Jack Leslie Chairman, Weber Shandwick
I think the political process has gotten to the point where everyone is under the microscope all the time, and you can never get out of character almost. You've gotta live that point of view 24/7, and they can't seem to break the cycle. They can't seem to understand that you can have your differences and still have a friendship.
I think part of it too is there is a bit of fundamental shift in the way we are looking at political leaders and, therefore, the way they look at themselves. Some of that's due to television, by the way. I've been convinced -- as I've watched as a political consultant particularly, in the late 70s and 80s as television became more and more used in campaigns -- an interesting thing happened. And that is that prior to that time, the decisions were really made in the smoke-filled back rooms. The political leaders chose the candidates and the lists and drove the process. And then all of a sudden, television came along, and it allowed these candidates to go directly into the living rooms of voters. And television is like an x-ray machine. People can look in those eyes, and they can tell whether or not you're telling the truth. And the interesting thing that started to happen was that people began to put a much greater premium on character and personality and less on the issues, and they started getting driven by those things.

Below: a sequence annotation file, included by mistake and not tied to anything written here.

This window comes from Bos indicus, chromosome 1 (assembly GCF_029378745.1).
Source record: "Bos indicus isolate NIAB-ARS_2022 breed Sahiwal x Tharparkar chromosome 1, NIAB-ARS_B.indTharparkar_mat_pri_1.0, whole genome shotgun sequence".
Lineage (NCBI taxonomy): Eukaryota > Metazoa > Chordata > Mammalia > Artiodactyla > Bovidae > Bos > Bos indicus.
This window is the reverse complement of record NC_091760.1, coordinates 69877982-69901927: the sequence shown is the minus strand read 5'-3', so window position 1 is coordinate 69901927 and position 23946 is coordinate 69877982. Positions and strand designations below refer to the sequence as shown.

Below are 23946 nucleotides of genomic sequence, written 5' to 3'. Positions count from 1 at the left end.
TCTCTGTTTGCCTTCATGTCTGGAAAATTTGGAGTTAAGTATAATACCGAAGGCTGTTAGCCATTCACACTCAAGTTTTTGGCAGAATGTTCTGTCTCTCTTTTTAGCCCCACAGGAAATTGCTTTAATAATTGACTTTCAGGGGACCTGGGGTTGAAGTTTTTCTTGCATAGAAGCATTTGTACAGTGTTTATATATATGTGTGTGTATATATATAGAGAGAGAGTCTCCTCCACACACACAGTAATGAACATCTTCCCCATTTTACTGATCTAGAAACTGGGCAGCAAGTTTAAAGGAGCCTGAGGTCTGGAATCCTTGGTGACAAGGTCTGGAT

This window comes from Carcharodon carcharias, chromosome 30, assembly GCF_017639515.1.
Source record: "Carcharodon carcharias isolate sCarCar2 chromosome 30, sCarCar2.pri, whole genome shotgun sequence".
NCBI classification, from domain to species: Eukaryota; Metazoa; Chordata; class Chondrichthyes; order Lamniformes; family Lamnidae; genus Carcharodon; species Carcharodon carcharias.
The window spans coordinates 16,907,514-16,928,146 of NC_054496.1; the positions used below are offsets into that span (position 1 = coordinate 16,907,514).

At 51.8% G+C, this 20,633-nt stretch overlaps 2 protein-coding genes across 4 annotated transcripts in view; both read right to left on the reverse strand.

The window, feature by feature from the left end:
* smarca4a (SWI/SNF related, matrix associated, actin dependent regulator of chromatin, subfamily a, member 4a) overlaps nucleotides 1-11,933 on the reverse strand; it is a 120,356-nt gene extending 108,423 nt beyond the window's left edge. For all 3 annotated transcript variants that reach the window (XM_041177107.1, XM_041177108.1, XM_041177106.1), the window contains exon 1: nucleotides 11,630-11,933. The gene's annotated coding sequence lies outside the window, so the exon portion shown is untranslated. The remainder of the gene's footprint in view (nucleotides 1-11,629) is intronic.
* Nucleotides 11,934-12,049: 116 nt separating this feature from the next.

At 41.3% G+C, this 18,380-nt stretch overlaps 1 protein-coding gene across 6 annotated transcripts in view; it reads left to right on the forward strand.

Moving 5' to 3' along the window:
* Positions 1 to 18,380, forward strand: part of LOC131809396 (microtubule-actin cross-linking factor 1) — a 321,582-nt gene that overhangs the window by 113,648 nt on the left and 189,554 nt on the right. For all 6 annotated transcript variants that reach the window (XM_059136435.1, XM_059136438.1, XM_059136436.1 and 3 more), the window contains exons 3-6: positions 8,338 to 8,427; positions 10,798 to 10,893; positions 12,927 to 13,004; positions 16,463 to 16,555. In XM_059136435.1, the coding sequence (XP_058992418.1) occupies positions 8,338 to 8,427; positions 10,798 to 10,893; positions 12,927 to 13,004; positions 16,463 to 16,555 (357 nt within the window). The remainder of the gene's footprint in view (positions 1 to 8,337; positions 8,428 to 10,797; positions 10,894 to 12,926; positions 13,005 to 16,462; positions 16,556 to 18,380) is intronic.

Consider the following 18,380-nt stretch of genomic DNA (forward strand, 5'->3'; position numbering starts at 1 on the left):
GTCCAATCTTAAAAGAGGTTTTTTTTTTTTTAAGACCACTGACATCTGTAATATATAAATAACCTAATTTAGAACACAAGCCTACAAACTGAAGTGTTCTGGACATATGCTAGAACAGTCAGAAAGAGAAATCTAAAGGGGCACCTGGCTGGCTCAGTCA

And we saw huge consequences of that. We saw the decline of political parties. We saw the decline of party discipline in Congress. We saw the rise of independent voters. It's had enormous implications in our body politic. But what's also happened is that -- rather than being able to have the great debates of the moment, the Civil Rights Act or whatever they may be, and then go off and be friends after -- now everything is much more focused on personality and character. So having disagreements with each other on the issues and still being able to go back and be friends is just something that doesn't happen anymore.
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